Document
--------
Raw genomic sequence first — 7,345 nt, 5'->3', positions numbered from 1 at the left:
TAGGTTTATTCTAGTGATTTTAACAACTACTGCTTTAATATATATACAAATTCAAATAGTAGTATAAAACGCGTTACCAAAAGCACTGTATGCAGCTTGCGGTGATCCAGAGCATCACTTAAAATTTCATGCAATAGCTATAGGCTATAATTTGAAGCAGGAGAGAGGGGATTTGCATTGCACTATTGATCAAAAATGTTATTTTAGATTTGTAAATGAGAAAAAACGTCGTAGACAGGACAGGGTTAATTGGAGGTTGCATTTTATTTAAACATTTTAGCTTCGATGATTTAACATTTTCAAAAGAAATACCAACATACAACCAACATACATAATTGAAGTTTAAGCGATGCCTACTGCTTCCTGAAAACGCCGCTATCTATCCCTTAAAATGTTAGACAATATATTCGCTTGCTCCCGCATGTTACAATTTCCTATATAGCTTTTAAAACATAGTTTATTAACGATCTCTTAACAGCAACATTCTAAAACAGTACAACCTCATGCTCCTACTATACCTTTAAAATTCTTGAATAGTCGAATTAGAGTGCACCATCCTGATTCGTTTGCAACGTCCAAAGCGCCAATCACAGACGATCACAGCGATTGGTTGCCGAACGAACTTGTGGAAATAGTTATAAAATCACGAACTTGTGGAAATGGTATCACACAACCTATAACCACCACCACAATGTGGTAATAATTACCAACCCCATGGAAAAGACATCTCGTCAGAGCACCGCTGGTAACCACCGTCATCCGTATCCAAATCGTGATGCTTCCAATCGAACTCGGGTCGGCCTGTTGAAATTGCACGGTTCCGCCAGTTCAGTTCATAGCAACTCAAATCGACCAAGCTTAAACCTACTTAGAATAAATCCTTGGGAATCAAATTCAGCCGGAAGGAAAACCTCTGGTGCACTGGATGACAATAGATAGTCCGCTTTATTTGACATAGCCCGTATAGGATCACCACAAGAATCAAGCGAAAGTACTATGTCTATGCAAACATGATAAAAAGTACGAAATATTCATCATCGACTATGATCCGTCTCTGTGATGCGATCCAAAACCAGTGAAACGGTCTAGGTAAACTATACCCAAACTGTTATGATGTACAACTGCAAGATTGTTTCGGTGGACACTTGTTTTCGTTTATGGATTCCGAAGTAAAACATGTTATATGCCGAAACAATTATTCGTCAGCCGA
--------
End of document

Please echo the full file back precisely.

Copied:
Raw genomic sequence first — 7,345 nt, 5'->3', positions numbered from 1 at the left:
TAGGTTTATTCTAGTGATTTTAACAACTACTGCTTTAATATATATACAAATTCAAATAGTAGTATAAAACGCGTTACCAAAAGCACTGTATGCAGCTTGCGGTGATCCAGAGCATCACTTAAAATTTCATGCAATAGCTATAGGCTATAATTTGAAGCAGGAGAGAGGGGATTTGCATTGCACTATTGATCAAAAATGTTATTTTAGATTTGTAAATGAGAAAAAACGTCGTAGACAGGACAGGGTTAATTGGAGGTTGCATTTTATTTAAACATTTTAGCTTCGATGATTTAACATTTTCAAAAGAAATACCAACATACAACCAACATACATAATTGAAGTTTAAGCGATGCCTACTGCTTCCTGAAAACGCCGCTATCTATCCCTTAAAATGTTAGACAATATATTCGCTTGCTCCCGCATGTTACAATTTCCTATATAGCTTTTAAAACATAGTTTATTAACGATCTCTTAACAGCAACATTCTAAAACAGTACAACCTCATGCTCCTACTATACCTTTAAAATTCTTGAATAGTCGAATTAGAGTGCACCATCCTGATTCGTTTGCAACGTCCAAAGCGCCAATCACAGACGATCACAGCGATTGGTTGCCGAACGAACTTGTGGAAATAGTTATAAAATCACGAACTTGTGGAAATGGTATCACACAACCTATAACCACCACCACAATGTGGTAATAATTACCAACCCCATGGAAAAGACATCTCGTCAGAGCACCGCTGGTAACCACCGTCATCCGTATCCAAATCGTGATGCTTCCAATCGAACTCGGGTCGGCCTGTTGAAATTGCACGGTTCCGCCAGTTCAGTTCATAGCAACTCAAATCGACCAAGCTTAAACCTACTTAGAATAAATCCTTGGGAATCAAATTCAGCCGGAAGGAAAACCTCTGGTGCACTGGATGACAATAGATAGTCCGCTTTATTTGACATAGCCCGTATAGGATCACCACAAGAATCAAGCGAAAGTACTATGTCTATGCAAACATGATAAAAAGTACGAAATATTCATCATCGACTATGATCCGTCTCTGTGATGCGATCCAAAACCAGTGAAACGGTCTAGGTAAACTATACCCAAACTGTTATGATGTACAACTGCAAGATTGTTTCGGTGGACACTTGTTTTCGTTTATGGATTCCGAAGTAAAACATGTTATATGCCGAAACAATTATTCGTCAGCCGA